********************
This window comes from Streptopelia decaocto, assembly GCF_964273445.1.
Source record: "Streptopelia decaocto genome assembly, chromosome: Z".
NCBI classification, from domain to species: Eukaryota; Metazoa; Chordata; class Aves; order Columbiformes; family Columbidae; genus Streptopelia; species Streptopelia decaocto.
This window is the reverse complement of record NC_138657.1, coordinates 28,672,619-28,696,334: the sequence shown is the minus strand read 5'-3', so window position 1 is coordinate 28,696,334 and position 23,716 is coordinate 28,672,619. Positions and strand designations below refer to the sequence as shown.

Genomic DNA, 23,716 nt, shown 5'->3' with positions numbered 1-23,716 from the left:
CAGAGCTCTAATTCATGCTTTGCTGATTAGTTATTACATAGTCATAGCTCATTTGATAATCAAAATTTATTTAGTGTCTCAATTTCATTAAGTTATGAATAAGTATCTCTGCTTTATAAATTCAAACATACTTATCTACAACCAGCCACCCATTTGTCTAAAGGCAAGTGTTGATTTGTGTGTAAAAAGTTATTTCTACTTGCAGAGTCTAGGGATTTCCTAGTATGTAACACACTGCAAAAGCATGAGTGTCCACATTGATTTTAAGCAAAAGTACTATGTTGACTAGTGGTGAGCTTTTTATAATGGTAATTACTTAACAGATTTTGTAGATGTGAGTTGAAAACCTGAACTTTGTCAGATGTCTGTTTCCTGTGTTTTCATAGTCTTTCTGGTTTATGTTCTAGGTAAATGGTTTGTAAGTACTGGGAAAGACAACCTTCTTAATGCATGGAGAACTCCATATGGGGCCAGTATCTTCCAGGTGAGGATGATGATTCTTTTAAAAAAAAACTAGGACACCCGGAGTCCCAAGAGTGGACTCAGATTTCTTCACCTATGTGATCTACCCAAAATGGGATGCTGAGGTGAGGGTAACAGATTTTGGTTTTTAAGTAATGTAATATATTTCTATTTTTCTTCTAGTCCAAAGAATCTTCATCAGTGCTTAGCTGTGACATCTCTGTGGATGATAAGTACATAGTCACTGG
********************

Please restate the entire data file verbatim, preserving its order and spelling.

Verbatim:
This window comes from Streptopelia decaocto, assembly GCF_964273445.1.
Source record: "Streptopelia decaocto genome assembly, chromosome: Z".
NCBI classification, from domain to species: Eukaryota; Metazoa; Chordata; class Aves; order Columbiformes; family Columbidae; genus Streptopelia; species Streptopelia decaocto.
This window is the reverse complement of record NC_138657.1, coordinates 28,672,619-28,696,334: the sequence shown is the minus strand read 5'-3', so window position 1 is coordinate 28,696,334 and position 23,716 is coordinate 28,672,619. Positions and strand designations below refer to the sequence as shown.

Genomic DNA, 23,716 nt, shown 5'->3' with positions numbered 1-23,716 from the left:
CAGAGCTCTAATTCATGCTTTGCTGATTAGTTATTACATAGTCATAGCTCATTTGATAATCAAAATTTATTTAGTGTCTCAATTTCATTAAGTTATGAATAAGTATCTCTGCTTTATAAATTCAAACATACTTATCTACAACCAGCCACCCATTTGTCTAAAGGCAAGTGTTGATTTGTGTGTAAAAAGTTATTTCTACTTGCAGAGTCTAGGGATTTCCTAGTATGTAACACACTGCAAAAGCATGAGTGTCCACATTGATTTTAAGCAAAAGTACTATGTTGACTAGTGGTGAGCTTTTTATAATGGTAATTACTTAACAGATTTTGTAGATGTGAGTTGAAAACCTGAACTTTGTCAGATGTCTGTTTCCTGTGTTTTCATAGTCTTTCTGGTTTATGTTCTAGGTAAATGGTTTGTAAGTACTGGGAAAGACAACCTTCTTAATGCATGGAGAACTCCATATGGGGCCAGTATCTTCCAGGTGAGGATGATGATTCTTTTAAAAAAAAACTAGGACACCCGGAGTCCCAAGAGTGGACTCAGATTTCTTCACCTATGTGATCTACCCAAAATGGGATGCTGAGGTGAGGGTAACAGATTTTGGTTTTTAAGTAATGTAATATATTTCTATTTTTCTTCTAGTCCAAAGAATCTTCATCAGTGCTTAGCTGTGACATCTCTGTGGATGATAAGTACATAGTCACTGG